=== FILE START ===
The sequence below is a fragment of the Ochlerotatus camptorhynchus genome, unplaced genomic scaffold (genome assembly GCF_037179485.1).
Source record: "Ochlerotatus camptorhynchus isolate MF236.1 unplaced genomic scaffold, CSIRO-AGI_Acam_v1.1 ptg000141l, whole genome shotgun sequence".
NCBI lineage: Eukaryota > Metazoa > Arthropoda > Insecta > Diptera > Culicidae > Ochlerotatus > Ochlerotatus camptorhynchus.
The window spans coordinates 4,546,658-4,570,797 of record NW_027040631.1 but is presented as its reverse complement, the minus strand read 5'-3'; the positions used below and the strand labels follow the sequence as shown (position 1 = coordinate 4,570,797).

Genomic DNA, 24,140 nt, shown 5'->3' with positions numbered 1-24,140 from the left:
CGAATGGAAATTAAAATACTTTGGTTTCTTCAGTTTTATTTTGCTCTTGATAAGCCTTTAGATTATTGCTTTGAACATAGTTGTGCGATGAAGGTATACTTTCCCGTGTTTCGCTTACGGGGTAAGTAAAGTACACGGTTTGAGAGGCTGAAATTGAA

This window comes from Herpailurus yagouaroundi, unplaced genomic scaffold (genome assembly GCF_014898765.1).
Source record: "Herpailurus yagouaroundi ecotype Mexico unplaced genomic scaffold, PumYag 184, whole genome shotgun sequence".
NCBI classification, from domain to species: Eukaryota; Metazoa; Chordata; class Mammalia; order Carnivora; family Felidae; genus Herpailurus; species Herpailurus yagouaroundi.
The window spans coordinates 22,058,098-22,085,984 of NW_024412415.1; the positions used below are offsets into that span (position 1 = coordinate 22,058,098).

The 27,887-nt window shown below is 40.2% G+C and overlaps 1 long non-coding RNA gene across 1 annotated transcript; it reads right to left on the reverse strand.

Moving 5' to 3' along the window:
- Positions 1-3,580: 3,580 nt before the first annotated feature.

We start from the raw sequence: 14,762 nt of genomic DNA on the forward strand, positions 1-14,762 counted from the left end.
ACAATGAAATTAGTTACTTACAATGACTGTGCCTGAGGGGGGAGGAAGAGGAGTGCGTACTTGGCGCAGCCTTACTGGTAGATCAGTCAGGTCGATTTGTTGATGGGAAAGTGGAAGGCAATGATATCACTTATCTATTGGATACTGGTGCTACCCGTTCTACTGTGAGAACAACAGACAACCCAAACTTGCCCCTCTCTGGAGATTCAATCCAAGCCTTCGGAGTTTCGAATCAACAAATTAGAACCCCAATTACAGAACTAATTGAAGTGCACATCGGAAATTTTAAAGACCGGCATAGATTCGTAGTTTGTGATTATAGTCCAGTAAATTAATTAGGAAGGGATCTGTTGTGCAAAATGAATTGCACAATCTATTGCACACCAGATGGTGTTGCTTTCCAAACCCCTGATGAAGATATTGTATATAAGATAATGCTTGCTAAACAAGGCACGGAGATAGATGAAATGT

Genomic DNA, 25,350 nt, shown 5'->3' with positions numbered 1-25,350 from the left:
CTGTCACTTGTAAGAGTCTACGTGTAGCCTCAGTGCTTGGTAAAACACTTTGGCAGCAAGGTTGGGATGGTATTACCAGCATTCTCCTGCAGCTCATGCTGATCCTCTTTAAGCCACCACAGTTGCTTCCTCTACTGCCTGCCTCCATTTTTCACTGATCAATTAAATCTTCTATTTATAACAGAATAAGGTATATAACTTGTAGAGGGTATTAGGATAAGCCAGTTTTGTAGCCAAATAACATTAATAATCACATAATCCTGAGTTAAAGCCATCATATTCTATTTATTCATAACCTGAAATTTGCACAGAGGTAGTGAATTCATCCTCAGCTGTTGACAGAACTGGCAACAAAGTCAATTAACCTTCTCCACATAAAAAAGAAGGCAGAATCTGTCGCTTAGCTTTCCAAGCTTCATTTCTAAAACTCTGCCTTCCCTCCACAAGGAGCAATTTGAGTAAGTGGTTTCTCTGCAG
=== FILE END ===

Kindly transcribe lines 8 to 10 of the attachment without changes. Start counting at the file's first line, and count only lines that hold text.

Source record: "Herpailurus yagouaroundi ecotype Mexico unplaced genomic scaffold, PumYag 184, whole genome shotgun sequence".
NCBI classification, from domain to species: Eukaryota; Metazoa; Chordata; class Mammalia; order Carnivora; family Felidae; genus Herpailurus; species Herpailurus yagouaroundi.
The window spans coordinates 22,058,098-22,085,984 of NW_024412415.1; the positions used below are offsets into that span (position 1 = coordinate 22,058,098).